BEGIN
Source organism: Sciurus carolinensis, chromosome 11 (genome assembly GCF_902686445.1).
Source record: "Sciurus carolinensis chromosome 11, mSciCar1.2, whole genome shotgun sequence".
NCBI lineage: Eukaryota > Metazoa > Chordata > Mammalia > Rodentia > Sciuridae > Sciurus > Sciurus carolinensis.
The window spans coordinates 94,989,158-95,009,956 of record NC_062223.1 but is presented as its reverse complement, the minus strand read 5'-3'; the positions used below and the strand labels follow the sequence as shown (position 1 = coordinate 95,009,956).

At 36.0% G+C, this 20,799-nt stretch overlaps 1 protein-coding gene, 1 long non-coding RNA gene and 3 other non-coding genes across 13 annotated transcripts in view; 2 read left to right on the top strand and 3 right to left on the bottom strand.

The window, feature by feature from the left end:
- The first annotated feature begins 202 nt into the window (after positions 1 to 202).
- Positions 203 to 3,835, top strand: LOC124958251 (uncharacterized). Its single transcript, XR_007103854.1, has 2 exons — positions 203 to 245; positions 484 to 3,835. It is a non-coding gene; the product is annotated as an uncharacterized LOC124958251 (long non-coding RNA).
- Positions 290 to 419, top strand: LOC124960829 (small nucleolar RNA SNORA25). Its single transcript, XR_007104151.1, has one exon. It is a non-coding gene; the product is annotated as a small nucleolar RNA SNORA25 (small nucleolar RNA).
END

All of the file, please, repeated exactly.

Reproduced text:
Source organism: Sciurus carolinensis, chromosome 11 (genome assembly GCF_902686445.1).
Source record: "Sciurus carolinensis chromosome 11, mSciCar1.2, whole genome shotgun sequence".
NCBI lineage: Eukaryota > Metazoa > Chordata > Mammalia > Rodentia > Sciuridae > Sciurus > Sciurus carolinensis.
The window spans coordinates 94,989,158-95,009,956 of record NC_062223.1 but is presented as its reverse complement, the minus strand read 5'-3'; the positions used below and the strand labels follow the sequence as shown (position 1 = coordinate 95,009,956).

At 36.0% G+C, this 20,799-nt stretch overlaps 1 protein-coding gene, 1 long non-coding RNA gene and 3 other non-coding genes across 13 annotated transcripts in view; 2 read left to right on the top strand and 3 right to left on the bottom strand.

The window, feature by feature from the left end:
- The first annotated feature begins 202 nt into the window (after positions 1 to 202).
- Positions 203 to 3,835, top strand: LOC124958251 (uncharacterized). Its single transcript, XR_007103854.1, has 2 exons — positions 203 to 245; positions 484 to 3,835. It is a non-coding gene; the product is annotated as an uncharacterized LOC124958251 (long non-coding RNA).
- Positions 290 to 419, top strand: LOC124960829 (small nucleolar RNA SNORA25). Its single transcript, XR_007104151.1, has one exon. It is a non-coding gene; the product is annotated as a small nucleolar RNA SNORA25 (small nucleolar RNA).